Music

Golem: Citizen Boris

Joshua O'Neill

It’s an increasingly familiar technique: take some traditional form of music, crank up the volume, and season with snarling punk rock intensity.


Golem

Citizen Boris

Label: JDub
US Release Date: 2009-02-10
UK Release Date: 2009-02-10
Amazon
iTunes

It’s an increasingly familiar technique: take some traditional form of music, crank up the volume, and season with snarling punk rock intensity. What the Pogues did with Celtic balladry, O'Death does with Appalachian hillbilly bluegrass, and Hank Williams III does with his grandfather's flinty country music, the Brooklyn-based group Golem does with that old-time Hebrew sound. To their credit, they stir up a considerably more jumbled concoction than the aforementioned bands. Incorporating Romany folk, accordion-driven klezmer songcraft, and bits of Russian dance-pop, they spit and belt their lyrics in a semi-coherent mix of Yiddish, English and various Slavic languages. (Lead singer Annette Ezekiel seems to be at least septa-lingual.) Their breakneck delivery ends up sounding less like Israel than New York City, or more specifically Brighton Beach -- an atavistic, self-segregated and yet diverse corner of the melting pot.

I've never seen Golem perform, but based on their albums, I'd wager they put on a hell of a show. Their combination of manic wildness and instrumental density is compelling, and their Jewish/Euro-folk salad approach provides a wide enough variety of moves and textures to keep you guessing. Still, as with many of the bands that use the old folk/punk dialectic, they suffer from being pressed onto compact disc. While live performance favors musicianship, attitude and theatrics, records demand a level of songwriting that Golem can’t quite deliver.

Which is not to say that their new album, Citizen Boris, is entirely free of hummable tunes. “Train Across Ukraine” rides in on rolling drums and wonderfully discordant horns that summon up the chaos of an overcrowded passenger car. “Zingarella”, the world’s most ominous and murderous wedding song, builds to a vicious climax. Aaron Diskin’s voice, sometimes gratingly histrionic, sounds howlingly desperate. There are some fairly half-hearted concept album trappings here about an Eastern European immigrant journeying to the US, but the conceit never quite takes hold, and seems to be dropped halfway through the record. That, really, is indicative the album’s fundamental flaw. Though there’s strong musicianship on display here, and many moments are joyful, funny and even glorious, in sum the thing feels a bit thrown together, unfinished, half-formed. And their new emphasis on English lyrics, probably intended to garner a wider audience, is ultimately a mistake. It draws attention to the weakness of those lyrics and underlines what I’ll call the Borat Factor: a creeping feeling that this might all be some kind of condescending joke. (Are the accents fake? I can’t tell, but I’m suspicious that this be an American group doing a skit.) When a band names one of their albums Fresh Off Boat, it’s hard to feel that there’s not a wink lurking somewhere in the background.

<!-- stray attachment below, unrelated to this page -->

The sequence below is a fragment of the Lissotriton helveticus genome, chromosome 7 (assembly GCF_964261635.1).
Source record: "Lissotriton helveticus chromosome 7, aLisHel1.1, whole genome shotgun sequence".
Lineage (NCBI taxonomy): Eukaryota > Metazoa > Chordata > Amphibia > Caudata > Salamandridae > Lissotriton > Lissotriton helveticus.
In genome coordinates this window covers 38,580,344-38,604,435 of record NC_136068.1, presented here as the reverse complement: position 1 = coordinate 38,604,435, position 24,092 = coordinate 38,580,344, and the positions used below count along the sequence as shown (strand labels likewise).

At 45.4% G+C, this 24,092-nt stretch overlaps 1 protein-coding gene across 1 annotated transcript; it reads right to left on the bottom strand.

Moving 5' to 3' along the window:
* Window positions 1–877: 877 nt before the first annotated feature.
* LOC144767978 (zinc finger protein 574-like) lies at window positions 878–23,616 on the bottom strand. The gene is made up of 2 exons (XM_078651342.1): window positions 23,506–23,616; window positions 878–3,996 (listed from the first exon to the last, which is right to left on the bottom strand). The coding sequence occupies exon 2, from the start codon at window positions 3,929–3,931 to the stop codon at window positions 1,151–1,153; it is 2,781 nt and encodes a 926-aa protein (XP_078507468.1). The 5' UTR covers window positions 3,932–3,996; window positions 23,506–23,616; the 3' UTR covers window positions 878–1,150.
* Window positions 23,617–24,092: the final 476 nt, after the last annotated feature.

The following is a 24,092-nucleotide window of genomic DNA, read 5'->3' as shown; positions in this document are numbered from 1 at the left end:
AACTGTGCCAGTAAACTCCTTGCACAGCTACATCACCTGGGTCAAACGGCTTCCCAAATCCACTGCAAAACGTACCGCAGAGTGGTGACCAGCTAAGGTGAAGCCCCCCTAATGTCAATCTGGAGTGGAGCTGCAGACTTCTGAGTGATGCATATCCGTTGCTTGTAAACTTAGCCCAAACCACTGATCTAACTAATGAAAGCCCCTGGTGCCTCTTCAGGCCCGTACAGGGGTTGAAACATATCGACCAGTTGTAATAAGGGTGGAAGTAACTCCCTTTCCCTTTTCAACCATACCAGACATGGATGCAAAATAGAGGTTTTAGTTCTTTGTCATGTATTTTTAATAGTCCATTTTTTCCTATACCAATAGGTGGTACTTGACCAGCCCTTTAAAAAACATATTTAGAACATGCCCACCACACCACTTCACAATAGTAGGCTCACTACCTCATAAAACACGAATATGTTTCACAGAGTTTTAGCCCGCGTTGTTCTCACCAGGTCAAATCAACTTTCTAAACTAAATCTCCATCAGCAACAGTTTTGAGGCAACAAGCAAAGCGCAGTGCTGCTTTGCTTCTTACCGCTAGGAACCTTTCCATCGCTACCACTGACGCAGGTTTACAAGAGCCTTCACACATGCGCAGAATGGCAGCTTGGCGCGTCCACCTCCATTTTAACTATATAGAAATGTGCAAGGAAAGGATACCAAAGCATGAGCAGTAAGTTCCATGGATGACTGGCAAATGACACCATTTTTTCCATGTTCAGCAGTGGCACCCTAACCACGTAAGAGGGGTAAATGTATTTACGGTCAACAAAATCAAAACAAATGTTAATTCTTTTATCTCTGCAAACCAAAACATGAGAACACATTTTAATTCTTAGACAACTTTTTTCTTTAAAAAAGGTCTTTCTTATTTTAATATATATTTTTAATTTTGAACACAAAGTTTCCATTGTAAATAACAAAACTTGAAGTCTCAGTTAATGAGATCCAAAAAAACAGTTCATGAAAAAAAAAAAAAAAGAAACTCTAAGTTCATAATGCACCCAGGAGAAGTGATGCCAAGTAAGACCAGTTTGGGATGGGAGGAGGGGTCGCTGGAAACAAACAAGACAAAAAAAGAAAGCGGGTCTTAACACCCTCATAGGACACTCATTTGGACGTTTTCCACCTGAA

They're at their best when they quit with all the mugging, stop shoving their thick moustaches in your direction, and let their alternately thrilling, menacing and adrenal music carry them away. On the beguiling and lovely Yiddish/English ballad "Come to Me", vocalists Diskin and Ezekiel trade pick-up lines and rebuffs, propositioning one another and dancing off into a haze of shuffling drums and mysterious modal brass melodies. They can't resist carrying every idea to its logical conclusion, though, so they spoil the delicate sensuality and tension of the song by blanketing the ending with Birkin & Gainsbourg-style orgasmic squeals. It’s this relentless need to please, this urge to reach for the nearest punch-line, that likely makes them a riveting live act. It also, unfortunately, prevents Citizen Boris from being much more than a mediocre album.

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